[Column] Will Tesla follow the same pattern as Cisco?

Posted on : 2020-09-14 17:22 KST Modified on : 2020-09-14 17:22 KST
Cisco was one of the top stocks in 2000, but is now worth half of its peak levels

Is there something wrong with doubting Tesla?

I’m talking about Tesla stock, not Tesla as a manufacturer of electric vehicles. At the end of last year, Tesla stock was selling for US$50 a share; recently, it peaked at US$500. In short, Tesla is a ten-bagger, its stock multiplying by 10 times in less than a year. It’s a truism that people flock to a hot stock, and South Korean investors have been busily buying up Tesla stock, acquiring a value of 4 trillion won (US$3.38 billion) so far.

In the market, there’s a sense that it’s only natural for tech stocks to soar because they’re grounded in strong performance. A contrast is drawn with the dot-com bubble in 2000, when there was no substance to back up the exuberance.

But that analysis only holds water if we compare ordinary companies in 2000 to the best-performing companies today; things look a lot different in a fairer comparison with the finest companies of the past. The top stocks in the US in 2000 were Cisco, Intel, Oracle, and Microsoft. They were the market leaders in 2000, just as Facebook, Amazon, Apple, Netflix, and Google (known by the acronym “FAANG”) propel the Nasdaq Composite today.

A comparison of Tesla's stock with Cisco's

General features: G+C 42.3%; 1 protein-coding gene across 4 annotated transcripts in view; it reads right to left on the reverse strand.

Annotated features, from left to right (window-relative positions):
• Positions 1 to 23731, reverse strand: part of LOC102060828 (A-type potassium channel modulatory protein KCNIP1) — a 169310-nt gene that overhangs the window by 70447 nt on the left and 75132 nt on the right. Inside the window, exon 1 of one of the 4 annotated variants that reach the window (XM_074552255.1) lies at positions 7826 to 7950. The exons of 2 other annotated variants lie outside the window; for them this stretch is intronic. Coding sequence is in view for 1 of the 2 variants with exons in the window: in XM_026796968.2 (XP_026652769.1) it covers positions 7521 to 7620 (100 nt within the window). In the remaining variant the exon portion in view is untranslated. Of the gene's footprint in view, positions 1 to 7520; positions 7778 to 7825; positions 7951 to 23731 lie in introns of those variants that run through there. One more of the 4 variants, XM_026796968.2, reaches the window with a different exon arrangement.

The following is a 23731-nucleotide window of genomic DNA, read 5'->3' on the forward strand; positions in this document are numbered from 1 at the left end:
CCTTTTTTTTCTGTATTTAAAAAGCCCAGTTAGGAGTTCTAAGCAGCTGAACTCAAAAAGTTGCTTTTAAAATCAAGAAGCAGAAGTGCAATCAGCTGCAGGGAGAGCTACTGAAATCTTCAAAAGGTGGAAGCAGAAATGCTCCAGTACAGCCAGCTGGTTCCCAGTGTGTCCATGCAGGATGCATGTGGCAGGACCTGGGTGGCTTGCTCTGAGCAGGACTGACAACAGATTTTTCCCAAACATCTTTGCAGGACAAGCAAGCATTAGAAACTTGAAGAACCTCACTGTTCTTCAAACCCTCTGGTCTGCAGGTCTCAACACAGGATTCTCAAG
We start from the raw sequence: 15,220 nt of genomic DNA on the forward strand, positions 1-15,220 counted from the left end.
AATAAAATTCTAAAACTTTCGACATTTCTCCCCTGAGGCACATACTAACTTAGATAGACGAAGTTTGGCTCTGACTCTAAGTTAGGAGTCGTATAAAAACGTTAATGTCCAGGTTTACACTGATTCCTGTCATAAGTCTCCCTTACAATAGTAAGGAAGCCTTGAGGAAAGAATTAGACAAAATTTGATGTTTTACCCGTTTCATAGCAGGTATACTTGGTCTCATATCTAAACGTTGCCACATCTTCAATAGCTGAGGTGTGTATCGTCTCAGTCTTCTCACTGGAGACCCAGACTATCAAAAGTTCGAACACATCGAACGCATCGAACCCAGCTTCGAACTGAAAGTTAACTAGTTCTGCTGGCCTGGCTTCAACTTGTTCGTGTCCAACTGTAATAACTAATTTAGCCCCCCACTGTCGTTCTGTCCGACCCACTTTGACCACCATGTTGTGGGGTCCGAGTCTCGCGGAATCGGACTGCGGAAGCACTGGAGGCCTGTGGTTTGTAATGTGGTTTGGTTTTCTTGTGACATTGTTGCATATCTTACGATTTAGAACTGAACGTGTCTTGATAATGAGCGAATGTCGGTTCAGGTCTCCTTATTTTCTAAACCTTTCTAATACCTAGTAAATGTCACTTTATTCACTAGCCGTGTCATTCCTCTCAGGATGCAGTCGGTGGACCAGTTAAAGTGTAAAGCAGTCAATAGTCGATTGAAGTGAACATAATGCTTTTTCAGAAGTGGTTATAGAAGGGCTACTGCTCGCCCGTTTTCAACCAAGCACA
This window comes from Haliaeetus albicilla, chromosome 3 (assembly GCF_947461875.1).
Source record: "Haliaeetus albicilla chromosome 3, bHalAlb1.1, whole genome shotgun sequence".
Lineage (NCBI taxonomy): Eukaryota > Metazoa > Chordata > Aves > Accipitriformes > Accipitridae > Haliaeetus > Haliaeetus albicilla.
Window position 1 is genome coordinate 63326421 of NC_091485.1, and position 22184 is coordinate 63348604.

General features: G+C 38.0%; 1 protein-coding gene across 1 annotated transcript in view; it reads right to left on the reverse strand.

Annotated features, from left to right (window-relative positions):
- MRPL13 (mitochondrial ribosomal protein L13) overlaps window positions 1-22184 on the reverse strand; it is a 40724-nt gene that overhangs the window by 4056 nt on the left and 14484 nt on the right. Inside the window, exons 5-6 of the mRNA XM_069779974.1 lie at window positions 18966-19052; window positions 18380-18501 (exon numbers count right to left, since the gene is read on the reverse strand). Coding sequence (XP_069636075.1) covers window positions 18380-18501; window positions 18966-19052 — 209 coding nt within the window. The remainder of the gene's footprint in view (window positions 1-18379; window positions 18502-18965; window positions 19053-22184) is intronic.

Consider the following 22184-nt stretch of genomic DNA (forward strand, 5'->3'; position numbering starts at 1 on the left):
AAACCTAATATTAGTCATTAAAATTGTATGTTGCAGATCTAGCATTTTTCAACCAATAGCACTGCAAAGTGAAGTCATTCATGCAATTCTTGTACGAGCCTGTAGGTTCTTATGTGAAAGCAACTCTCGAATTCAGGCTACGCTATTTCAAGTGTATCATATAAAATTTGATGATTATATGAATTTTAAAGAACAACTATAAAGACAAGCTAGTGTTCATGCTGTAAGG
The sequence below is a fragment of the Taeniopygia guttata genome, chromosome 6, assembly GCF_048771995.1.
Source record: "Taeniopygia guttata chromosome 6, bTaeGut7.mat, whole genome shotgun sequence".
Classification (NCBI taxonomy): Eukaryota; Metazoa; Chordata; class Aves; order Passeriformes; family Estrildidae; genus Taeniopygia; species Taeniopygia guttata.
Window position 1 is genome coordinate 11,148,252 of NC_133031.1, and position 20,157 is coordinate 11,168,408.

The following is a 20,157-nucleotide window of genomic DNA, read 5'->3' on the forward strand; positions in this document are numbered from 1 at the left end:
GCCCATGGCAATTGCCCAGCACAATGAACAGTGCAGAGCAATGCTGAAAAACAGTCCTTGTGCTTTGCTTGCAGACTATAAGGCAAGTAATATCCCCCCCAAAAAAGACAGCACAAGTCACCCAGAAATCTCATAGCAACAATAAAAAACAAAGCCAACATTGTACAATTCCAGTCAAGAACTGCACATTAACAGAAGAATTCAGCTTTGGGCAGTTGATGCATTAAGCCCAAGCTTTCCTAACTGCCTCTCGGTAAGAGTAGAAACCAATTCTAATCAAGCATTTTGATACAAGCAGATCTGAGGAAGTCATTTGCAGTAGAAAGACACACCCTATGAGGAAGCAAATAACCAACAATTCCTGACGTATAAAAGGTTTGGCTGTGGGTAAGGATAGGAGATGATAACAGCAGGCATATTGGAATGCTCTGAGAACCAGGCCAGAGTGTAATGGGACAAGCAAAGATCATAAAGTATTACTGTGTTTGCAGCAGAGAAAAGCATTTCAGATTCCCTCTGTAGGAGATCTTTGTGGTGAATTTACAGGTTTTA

A comparison of Tesla's stock with Cisco's

Back then, Cisco Systems was the pride of Wall Street, praised as the finest company ever created. Cisco was adept at acquiring operations it needed and making them its own. Because it was making equipment needed for internet connections with proprietary technology, its future couldn’t have been brighter.

But that didn’t stop the market crash. Cisco stock, which had been worth US$78 a share just before the bubble burst, tumbled nearly 80% over the next year, to US$17. Even a highly profitable company with the biggest market capitalization in the world couldn’t prop up its high stock price. Today, Cisco stocks are worth about half of what they were two decades ago. Intel hasn’t been able to return to its old peak either. Microsoft is worth much more now than it used to be, but it took 16 years to recover 2000 levels.

What’s taken for gospel truth today may not seem so certain in the future. There’s no way to know whether the belief that Tesla will dominate the world of electric vehicles will seem so obvious five years hence. It would be even more rash to assume that its stock price will pull off another tenfold increase.

The Nasdaq has passed through four bull markets since the financial crisis to bring it to its current level. In the first boom, the index started at 1300 and rose by 117% over two years. In the second boom, the index rose 120% over the course of four years. In the third boom, the index began at 4300 and rose 88% to 8100. And in the fourth boom, the one we’re in right now, the index has climbed 83% in six months. While some say that the index is simply bouncing back from COVID-19, similar conditions were in play in the past. Since stocks have soared so quickly, there would be nothing unusual about a correction.

Over the past two days, Nasdaq stocks have seen extreme turbulence, dropping by 10% during trading. A Nasdaq downturn would have broader reverberations, however, extending beyond that single exchange. The Nasdaq has stayed bullish even as markets in other advanced countries other than the US have languished in the doldrums. Investors assume the Nasdaq is rising because of factors in the US economy; if the US economy is fine, they think, their own economies will also improve with time. But now eyes are turning to the Nasdaq once more — this time, because of the possibility that it will fall.

By Lee Jong-woo, financial columnist

Please direct comments or questions to [english@hani.co.kr]

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